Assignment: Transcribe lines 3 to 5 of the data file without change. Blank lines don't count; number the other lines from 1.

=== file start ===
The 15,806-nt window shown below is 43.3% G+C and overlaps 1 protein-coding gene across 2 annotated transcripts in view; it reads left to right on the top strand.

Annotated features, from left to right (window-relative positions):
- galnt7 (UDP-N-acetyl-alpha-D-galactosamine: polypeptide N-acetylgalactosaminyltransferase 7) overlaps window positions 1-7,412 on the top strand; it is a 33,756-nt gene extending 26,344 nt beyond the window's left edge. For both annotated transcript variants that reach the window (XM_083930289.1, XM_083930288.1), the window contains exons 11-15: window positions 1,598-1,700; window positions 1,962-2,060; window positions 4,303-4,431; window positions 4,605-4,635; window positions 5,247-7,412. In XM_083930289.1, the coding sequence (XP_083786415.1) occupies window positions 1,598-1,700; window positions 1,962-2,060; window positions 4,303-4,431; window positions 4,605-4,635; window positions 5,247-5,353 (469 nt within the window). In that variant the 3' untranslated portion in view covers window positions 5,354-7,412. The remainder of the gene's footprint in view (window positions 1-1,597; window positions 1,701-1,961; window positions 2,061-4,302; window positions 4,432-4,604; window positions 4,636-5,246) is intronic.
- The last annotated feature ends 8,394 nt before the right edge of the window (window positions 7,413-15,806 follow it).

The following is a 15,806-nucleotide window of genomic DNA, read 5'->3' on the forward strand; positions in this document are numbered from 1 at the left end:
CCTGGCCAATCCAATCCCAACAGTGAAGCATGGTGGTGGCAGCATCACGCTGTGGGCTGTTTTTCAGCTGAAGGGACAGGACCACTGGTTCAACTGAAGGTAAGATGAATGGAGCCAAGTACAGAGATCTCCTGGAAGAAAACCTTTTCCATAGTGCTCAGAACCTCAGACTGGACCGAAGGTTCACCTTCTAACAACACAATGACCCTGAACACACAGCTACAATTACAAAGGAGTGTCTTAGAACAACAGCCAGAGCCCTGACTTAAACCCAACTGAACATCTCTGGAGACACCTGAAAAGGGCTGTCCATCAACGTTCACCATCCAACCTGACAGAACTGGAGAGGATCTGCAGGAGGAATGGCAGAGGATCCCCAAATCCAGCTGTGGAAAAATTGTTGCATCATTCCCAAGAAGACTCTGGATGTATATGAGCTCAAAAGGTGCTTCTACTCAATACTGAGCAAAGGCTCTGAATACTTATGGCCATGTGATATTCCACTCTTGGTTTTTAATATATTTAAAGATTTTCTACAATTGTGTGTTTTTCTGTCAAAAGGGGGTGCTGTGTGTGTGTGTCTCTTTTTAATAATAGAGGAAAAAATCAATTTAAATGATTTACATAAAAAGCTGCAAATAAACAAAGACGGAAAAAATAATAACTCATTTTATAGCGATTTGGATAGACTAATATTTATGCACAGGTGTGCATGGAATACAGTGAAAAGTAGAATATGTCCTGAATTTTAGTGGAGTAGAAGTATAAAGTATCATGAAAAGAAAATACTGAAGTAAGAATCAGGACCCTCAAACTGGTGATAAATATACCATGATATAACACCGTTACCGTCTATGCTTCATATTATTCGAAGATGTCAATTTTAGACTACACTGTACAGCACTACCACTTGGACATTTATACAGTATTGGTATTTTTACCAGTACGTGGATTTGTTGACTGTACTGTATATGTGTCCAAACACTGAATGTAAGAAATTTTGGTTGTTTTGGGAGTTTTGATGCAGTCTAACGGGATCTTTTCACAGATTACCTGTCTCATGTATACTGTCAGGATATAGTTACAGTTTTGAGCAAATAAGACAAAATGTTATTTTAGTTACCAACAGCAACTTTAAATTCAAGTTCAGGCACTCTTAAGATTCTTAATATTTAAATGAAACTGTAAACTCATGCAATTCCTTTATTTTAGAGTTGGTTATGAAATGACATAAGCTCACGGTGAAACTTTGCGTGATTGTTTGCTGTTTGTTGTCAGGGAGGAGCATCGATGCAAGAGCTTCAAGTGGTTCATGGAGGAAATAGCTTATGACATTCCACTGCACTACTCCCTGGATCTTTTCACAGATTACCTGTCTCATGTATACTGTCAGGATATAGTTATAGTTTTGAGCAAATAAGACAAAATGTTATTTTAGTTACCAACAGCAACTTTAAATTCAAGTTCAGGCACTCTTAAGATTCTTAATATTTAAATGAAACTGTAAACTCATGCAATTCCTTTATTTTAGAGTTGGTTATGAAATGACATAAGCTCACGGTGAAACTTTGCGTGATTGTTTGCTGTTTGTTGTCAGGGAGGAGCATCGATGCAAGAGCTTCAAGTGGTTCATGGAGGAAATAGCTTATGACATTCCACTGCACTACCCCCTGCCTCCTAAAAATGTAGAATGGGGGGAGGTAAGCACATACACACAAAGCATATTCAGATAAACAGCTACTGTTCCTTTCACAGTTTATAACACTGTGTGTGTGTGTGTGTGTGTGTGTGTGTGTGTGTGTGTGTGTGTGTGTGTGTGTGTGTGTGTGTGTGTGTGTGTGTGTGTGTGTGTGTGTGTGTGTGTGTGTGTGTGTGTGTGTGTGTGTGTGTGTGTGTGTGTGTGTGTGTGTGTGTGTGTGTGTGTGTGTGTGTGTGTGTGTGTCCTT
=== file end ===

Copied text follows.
- galnt7 (UDP-N-acetyl-alpha-D-galactosamine: polypeptide N-acetylgalactosaminyltransferase 7) overlaps window positions 1-7,412 on the top strand; it is a 33,756-nt gene extending 26,344 nt beyond the window's left edge. For both annotated transcript variants that reach the window (XM_083930289.1, XM_083930288.1), the window contains exons 11-15: window positions 1,598-1,700; window positions 1,962-2,060; window positions 4,303-4,431; window positions 4,605-4,635; window positions 5,247-7,412. In XM_083930289.1, the coding sequence (XP_083786415.1) occupies window positions 1,598-1,700; window positions 1,962-2,060; window positions 4,303-4,431; window positions 4,605-4,635; window positions 5,247-5,353 (469 nt within the window). In that variant the 3' untranslated portion in view covers window positions 5,354-7,412. The remainder of the gene's footprint in view (window positions 1-1,597; window positions 1,701-1,961; window positions 2,061-4,302; window positions 4,432-4,604; window positions 4,636-5,246) is intronic.
- The last annotated feature ends 8,394 nt before the right edge of the window (window positions 7,413-15,806 follow it).

The following is a 15,806-nucleotide window of genomic DNA, read 5'->3' on the forward strand; positions in this document are numbered from 1 at the left end: